Diesel is not nearly a buyers' market yet, but there were encouraging signs this week that prices are beginning to work lower seasonally. Usage by farmers, the swing factor in fuel demand, is waning with harvest over and the fall application season ending. That's helping to weaken basis, even as futures strength on forecasts for a blast of Arctic air to move into the Midwest this week.
Supplies built last week nationwide, with 2.4 million barrels tacked onto stocks, the biggest build since the early days of harvest. Diesel production in the Midwest actually fell, as refinery problems continue to be seen. Still, inventories in the region were up by 705,000 barrels.
Wholesale diesel prices are still far from a buy, falling only 5 to 7 cents at major benchmarks. But basis against oil futures for ultra-low sulfur diesel in New York, weakened even more, continuing to trade at weaker than normal levels after delivery was switched from heating oil to diesel in May.
While we earlier recommended pricing 25% of spring needs when benchmarks hit $2.815, only the Group 3 pipeline value fell that low. Patience likely will be needed into winter before that target is hit again.
The biggest risk for rising prices now comes from crude oil. News that a pipeline from the storage hub at Cushing, OK to the Gulf will open in January sent crude futures higher earlier this week. The new pipeline could increase U.S. prices, which traded to an $18 discount recently to Brent, the international benchmark. While some oil started moving out of Cushing earlier this year when the Seaway pipeline was reversed, big stocks flowing from Canada and the U.S. were out of position for refineries at the Gulf.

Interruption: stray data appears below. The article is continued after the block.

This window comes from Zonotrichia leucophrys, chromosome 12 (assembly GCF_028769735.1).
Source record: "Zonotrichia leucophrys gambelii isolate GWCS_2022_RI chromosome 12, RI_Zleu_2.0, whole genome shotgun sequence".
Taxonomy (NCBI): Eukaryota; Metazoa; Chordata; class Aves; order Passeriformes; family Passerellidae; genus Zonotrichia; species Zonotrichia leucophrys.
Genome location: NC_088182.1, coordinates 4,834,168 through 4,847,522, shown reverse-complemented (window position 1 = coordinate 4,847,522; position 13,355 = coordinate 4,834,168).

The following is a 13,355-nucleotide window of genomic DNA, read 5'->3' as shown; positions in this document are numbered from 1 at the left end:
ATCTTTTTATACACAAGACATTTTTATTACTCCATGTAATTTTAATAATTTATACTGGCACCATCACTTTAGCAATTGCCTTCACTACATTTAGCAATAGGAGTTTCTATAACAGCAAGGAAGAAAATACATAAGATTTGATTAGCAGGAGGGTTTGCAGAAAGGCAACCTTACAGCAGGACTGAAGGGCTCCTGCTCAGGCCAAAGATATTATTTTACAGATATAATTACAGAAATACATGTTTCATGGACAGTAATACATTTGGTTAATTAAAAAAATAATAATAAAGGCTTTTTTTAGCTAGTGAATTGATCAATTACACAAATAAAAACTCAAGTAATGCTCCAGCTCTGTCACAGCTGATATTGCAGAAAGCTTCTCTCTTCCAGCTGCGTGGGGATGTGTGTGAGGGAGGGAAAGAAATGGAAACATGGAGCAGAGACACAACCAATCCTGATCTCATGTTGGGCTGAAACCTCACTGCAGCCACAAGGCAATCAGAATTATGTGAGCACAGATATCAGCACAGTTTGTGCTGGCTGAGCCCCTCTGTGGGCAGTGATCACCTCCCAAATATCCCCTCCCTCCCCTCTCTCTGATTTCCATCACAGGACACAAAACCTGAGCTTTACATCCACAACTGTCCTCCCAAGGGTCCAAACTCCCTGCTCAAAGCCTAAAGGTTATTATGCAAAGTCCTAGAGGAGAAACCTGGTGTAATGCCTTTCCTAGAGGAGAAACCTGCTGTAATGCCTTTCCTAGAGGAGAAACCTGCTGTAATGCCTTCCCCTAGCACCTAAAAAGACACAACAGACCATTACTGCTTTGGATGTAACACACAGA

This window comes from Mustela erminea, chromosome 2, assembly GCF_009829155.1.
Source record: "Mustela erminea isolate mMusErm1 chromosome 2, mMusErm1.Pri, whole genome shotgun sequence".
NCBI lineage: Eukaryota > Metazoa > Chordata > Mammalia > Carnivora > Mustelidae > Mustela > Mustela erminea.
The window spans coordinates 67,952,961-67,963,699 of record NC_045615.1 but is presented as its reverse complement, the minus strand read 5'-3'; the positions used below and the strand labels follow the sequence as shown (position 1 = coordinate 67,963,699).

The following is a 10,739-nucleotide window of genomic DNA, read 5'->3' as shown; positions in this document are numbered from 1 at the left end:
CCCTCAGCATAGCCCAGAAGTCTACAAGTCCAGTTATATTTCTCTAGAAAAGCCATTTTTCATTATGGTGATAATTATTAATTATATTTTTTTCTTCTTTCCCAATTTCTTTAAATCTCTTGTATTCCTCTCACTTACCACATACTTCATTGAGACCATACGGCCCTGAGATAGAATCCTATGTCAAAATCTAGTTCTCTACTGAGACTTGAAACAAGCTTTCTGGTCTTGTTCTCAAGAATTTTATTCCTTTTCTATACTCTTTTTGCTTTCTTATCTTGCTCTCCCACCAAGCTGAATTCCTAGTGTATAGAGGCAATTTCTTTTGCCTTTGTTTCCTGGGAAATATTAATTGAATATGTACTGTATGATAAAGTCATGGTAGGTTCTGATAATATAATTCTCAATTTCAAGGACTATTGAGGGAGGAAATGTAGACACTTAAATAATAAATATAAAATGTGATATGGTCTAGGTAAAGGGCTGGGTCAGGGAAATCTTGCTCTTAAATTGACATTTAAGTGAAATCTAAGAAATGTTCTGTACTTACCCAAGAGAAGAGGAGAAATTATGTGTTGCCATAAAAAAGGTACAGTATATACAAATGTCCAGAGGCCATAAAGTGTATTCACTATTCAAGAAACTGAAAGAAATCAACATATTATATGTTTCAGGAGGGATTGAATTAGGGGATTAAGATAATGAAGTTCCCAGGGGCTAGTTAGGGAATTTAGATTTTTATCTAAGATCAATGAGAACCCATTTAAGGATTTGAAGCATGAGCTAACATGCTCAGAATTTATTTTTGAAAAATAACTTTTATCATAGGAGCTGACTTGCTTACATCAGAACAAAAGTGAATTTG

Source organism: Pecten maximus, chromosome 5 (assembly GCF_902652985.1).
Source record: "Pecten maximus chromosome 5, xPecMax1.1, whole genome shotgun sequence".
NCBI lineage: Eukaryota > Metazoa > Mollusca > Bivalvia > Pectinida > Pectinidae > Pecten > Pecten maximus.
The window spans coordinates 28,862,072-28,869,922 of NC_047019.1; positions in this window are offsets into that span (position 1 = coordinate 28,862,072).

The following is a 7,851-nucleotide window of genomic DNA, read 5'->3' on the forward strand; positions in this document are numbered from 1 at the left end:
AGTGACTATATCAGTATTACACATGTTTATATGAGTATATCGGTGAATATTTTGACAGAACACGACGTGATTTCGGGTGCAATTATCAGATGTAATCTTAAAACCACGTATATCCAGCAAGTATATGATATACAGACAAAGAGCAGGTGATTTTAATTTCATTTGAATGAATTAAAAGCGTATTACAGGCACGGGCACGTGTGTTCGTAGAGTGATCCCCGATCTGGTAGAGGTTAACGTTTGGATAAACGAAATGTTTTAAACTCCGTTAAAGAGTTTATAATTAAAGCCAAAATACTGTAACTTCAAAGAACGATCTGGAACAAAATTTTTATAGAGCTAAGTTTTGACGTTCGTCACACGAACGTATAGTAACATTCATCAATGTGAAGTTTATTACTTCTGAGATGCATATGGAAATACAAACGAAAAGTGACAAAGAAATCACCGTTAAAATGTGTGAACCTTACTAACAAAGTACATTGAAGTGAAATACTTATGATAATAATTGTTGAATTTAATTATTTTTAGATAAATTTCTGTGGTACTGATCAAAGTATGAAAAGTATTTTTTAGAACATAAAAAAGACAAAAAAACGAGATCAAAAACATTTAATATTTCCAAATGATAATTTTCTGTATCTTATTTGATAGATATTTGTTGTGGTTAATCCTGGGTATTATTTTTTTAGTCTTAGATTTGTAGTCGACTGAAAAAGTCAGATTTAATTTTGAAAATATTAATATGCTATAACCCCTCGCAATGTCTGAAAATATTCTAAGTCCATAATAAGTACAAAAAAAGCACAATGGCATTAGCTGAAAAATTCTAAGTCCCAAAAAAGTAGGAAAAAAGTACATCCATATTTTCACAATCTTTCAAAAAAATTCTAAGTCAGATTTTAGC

Gains increased Wednesday after the latest inventory showed crude oil supplies down 5.6 million barrels last week. While that was only half the drop seen in the separate tally by the American Petroleum Institute, it was far bigger than analysts had predicted.
Current fundamentals indicate an average price for crude this week at $98.14, putting the market still $1 under-valued. If the rally takes hold after WTI bounced off long-term chart support, a move to $103.46 could be seen into January. Cold weather and international tensions, along with better economic growth, are the fundamental rationale for rallies now.
That same cold forecast firmed propane prices this week, with the market gaining seasonally on heating demand. Swaps show a 13- to 17-cent drop into spring and summer, as supplies rebuild.
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Senior Editor Bryce Knorr first joined Farm Futures Magazine in 1987. In addition to analyzing and writing about the commodity markets, he is a former futures introducing broker and is a registered Commodity Trading Adviser. He conducts Farm Futures exclusive surveys on acreage, production and management issues and is one of the analysts regularly contracted by business wire services before major USDA crop reports. Besides the Morning Call on www.FarmFutures.com he writes weekly reviews for corn, soybeans, and wheat that include selling price targets, charts and seasonal trends. His other weekly reviews on basis, energy, fertilizer and financial markets and feature price forecasts for key crop inputs. A journalist with 38 years of experience, he received the Master Writers Award from the American Agricultural Editors Association.
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